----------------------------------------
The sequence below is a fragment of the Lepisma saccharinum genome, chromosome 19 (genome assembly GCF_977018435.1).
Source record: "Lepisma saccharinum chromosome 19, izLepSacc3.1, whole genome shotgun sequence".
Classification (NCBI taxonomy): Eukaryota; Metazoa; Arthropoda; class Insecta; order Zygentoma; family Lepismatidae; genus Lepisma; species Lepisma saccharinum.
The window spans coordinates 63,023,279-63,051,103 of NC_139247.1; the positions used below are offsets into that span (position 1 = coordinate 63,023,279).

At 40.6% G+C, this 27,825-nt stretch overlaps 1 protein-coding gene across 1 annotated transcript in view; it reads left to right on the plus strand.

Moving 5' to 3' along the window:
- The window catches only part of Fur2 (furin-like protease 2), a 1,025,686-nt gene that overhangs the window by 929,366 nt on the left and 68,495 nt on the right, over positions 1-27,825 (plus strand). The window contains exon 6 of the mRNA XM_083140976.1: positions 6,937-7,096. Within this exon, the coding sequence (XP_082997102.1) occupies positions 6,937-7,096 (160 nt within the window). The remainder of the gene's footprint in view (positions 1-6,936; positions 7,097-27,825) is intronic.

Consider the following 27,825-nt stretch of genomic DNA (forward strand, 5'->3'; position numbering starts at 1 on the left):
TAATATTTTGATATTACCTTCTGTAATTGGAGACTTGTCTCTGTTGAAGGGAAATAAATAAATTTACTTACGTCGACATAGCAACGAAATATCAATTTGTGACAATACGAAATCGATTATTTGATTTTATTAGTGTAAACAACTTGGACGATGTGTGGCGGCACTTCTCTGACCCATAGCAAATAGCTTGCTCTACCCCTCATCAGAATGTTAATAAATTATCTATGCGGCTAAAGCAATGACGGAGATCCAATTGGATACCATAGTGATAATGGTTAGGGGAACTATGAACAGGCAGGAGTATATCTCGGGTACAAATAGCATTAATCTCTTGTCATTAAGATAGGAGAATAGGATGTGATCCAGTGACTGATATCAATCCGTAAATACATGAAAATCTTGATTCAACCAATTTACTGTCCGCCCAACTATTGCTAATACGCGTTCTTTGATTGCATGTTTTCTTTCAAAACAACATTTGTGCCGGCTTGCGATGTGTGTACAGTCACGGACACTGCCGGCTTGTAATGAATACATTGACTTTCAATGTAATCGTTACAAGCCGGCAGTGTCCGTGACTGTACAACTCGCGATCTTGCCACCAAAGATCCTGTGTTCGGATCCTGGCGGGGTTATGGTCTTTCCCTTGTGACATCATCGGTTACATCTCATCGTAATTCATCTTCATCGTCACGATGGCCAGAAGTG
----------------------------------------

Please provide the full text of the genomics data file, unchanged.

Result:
The sequence below is a fragment of the Lepisma saccharinum genome, chromosome 19 (genome assembly GCF_977018435.1).
Source record: "Lepisma saccharinum chromosome 19, izLepSacc3.1, whole genome shotgun sequence".
Classification (NCBI taxonomy): Eukaryota; Metazoa; Arthropoda; class Insecta; order Zygentoma; family Lepismatidae; genus Lepisma; species Lepisma saccharinum.
The window spans coordinates 63,023,279-63,051,103 of NC_139247.1; the positions used below are offsets into that span (position 1 = coordinate 63,023,279).

At 40.6% G+C, this 27,825-nt stretch overlaps 1 protein-coding gene across 1 annotated transcript in view; it reads left to right on the plus strand.

Moving 5' to 3' along the window:
- The window catches only part of Fur2 (furin-like protease 2), a 1,025,686-nt gene that overhangs the window by 929,366 nt on the left and 68,495 nt on the right, over positions 1-27,825 (plus strand). The window contains exon 6 of the mRNA XM_083140976.1: positions 6,937-7,096. Within this exon, the coding sequence (XP_082997102.1) occupies positions 6,937-7,096 (160 nt within the window). The remainder of the gene's footprint in view (positions 1-6,936; positions 7,097-27,825) is intronic.

Consider the following 27,825-nt stretch of genomic DNA (forward strand, 5'->3'; position numbering starts at 1 on the left):
TAATATTTTGATATTACCTTCTGTAATTGGAGACTTGTCTCTGTTGAAGGGAAATAAATAAATTTACTTACGTCGACATAGCAACGAAATATCAATTTGTGACAATACGAAATCGATTATTTGATTTTATTAGTGTAAACAACTTGGACGATGTGTGGCGGCACTTCTCTGACCCATAGCAAATAGCTTGCTCTACCCCTCATCAGAATGTTAATAAATTATCTATGCGGCTAAAGCAATGACGGAGATCCAATTGGATACCATAGTGATAATGGTTAGGGGAACTATGAACAGGCAGGAGTATATCTCGGGTACAAATAGCATTAATCTCTTGTCATTAAGATAGGAGAATAGGATGTGATCCAGTGACTGATATCAATCCGTAAATACATGAAAATCTTGATTCAACCAATTTACTGTCCGCCCAACTATTGCTAATACGCGTTCTTTGATTGCATGTTTTCTTTCAAAACAACATTTGTGCCGGCTTGCGATGTGTGTACAGTCACGGACACTGCCGGCTTGTAATGAATACATTGACTTTCAATGTAATCGTTACAAGCCGGCAGTGTCCGTGACTGTACAACTCGCGATCTTGCCACCAAAGATCCTGTGTTCGGATCCTGGCGGGGTTATGGTCTTTCCCTTGTGACATCATCGGTTACATCTCATCGTAATTCATCTTCATCGTCACGATGGCCAGAAGTG